I agree that this in principle limits the risk but it is still trusting someone that index fund investing is appropriate. I would argue that you as the investor cold also find a real estate agent, ask what is the best real estate investment that is only influences by the overall market and invest in it – no 500 hours needed.

To me you always should be aiming to make an informed and educated decision when it comes to investing your money, especially when the investment is earmarked to support your retirement.

If that is true I submit that investing 500 hours (or more) of time to become educated and informed should be true for real estate, stock markets, commodities and all other forms of investment

In his blog post Scott also points to the risk from a perspective of buying a house versus investing in an index fund or other basket of stocks (i.e. mutual fund). It’s true that a house can have repairs, the tenant might not pay on time, etc.

The comparison, on the other hand is not really fitting very well. An index fund or mutual fund is much more aligned with what I am working on – a real estate portfolio of houses that is goring until I retire. When you have 7,8,10, 15 houses, the risk is lowered that all of them are in need of repair at the same time, all tenants not paying rent, etc. Admittedly it takes much more than 500 hours to get really knowledgeable in that area.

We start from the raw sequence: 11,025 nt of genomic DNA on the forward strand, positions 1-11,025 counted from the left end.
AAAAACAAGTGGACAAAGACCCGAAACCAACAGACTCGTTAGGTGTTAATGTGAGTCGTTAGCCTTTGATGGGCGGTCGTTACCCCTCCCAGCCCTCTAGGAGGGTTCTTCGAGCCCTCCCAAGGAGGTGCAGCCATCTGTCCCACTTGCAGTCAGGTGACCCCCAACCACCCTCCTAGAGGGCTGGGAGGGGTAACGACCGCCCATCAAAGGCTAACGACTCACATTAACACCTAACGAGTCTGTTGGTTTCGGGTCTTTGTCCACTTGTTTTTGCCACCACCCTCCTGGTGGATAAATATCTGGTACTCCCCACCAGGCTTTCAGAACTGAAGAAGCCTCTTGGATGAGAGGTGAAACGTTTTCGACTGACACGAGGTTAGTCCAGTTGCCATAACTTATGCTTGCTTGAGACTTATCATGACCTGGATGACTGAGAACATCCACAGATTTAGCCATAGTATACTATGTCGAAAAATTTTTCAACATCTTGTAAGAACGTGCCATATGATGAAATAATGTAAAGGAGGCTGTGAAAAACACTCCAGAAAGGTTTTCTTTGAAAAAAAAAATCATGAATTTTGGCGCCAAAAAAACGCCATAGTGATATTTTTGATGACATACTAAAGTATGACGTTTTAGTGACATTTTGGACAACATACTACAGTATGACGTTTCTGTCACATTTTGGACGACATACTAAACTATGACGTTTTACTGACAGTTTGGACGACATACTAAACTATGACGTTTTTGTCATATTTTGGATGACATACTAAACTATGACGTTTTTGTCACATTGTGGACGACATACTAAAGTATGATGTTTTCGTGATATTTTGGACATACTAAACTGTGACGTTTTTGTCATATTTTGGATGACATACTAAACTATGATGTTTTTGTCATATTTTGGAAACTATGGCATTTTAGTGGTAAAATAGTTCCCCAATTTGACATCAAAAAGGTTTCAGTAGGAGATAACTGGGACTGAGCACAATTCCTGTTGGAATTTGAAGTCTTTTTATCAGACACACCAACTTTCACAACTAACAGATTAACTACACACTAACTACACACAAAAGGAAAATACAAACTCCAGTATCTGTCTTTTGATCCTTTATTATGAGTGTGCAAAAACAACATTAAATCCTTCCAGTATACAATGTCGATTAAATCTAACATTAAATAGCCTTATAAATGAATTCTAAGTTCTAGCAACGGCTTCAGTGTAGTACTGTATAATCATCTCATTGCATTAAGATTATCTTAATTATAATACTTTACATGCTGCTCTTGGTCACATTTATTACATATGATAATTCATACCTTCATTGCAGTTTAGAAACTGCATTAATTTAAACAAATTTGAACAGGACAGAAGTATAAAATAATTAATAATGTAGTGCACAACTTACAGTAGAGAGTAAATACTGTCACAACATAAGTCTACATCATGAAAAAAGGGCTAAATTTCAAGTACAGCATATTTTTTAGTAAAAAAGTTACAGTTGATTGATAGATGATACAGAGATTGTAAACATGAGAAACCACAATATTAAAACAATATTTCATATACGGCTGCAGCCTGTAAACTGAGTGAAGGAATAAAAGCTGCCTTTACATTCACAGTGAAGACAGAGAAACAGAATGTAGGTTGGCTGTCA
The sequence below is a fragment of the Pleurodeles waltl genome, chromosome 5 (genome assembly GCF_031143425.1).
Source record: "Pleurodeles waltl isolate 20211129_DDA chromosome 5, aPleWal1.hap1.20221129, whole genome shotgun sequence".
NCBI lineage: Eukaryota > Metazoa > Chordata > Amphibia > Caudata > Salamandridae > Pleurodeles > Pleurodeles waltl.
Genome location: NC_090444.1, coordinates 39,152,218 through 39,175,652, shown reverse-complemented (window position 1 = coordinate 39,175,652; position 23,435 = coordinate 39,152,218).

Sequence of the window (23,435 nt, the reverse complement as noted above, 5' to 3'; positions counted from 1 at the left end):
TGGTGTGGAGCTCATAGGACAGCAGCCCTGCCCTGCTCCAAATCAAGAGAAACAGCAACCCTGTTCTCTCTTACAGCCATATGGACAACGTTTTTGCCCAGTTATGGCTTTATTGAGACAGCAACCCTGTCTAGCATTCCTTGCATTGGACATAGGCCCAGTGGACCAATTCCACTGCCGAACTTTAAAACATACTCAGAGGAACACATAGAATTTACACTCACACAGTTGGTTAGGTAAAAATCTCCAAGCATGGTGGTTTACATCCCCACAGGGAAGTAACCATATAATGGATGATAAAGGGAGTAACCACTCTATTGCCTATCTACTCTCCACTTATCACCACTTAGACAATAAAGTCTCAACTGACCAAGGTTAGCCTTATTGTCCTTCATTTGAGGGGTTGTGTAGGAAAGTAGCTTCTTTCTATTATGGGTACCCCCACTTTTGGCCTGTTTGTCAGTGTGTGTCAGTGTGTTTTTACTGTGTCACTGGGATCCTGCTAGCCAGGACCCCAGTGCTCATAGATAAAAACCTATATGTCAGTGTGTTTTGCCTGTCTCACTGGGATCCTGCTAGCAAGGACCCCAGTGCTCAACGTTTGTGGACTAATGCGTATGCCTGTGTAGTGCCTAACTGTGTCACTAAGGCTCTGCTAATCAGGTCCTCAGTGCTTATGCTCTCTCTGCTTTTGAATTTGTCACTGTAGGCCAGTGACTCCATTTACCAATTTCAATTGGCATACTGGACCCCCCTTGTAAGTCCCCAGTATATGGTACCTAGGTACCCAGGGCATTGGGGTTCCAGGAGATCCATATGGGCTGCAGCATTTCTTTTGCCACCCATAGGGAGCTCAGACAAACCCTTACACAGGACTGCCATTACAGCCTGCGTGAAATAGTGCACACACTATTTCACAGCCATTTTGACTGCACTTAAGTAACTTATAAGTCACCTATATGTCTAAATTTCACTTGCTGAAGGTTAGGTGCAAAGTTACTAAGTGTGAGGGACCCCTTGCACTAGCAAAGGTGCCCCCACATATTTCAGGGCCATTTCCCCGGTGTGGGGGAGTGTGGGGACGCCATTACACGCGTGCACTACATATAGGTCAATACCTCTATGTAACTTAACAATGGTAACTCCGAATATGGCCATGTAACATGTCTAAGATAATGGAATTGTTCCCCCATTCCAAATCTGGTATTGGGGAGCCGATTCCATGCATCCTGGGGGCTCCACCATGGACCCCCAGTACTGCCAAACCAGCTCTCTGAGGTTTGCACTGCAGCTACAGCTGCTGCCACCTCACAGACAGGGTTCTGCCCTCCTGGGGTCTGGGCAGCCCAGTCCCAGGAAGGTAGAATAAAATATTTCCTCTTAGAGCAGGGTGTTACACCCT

Luckily one doesn’t have to learn everything upfront and then begin investing. I learn and keep learning over time, and I am sure any serious investor in any type of investment is always learning new things about that market. The need to learn and know more and more about an investment option should not mean that ne can’t invest at all until at least 500 (or more) hours have bene invested.

If you have someone you can trust and who is mentoring you, its possible to start pretty quickly.

The last part to illuminate when it comes to decision making based on time spent to learn is the aspect of focus.

In many areas I find that we have become prone to suffer from “shiny object syndrome”. We get involved into something and if it isn’t immediately giving us above average returns and someone promises better results in a different opportunity there is a tendency to want to switch or jump.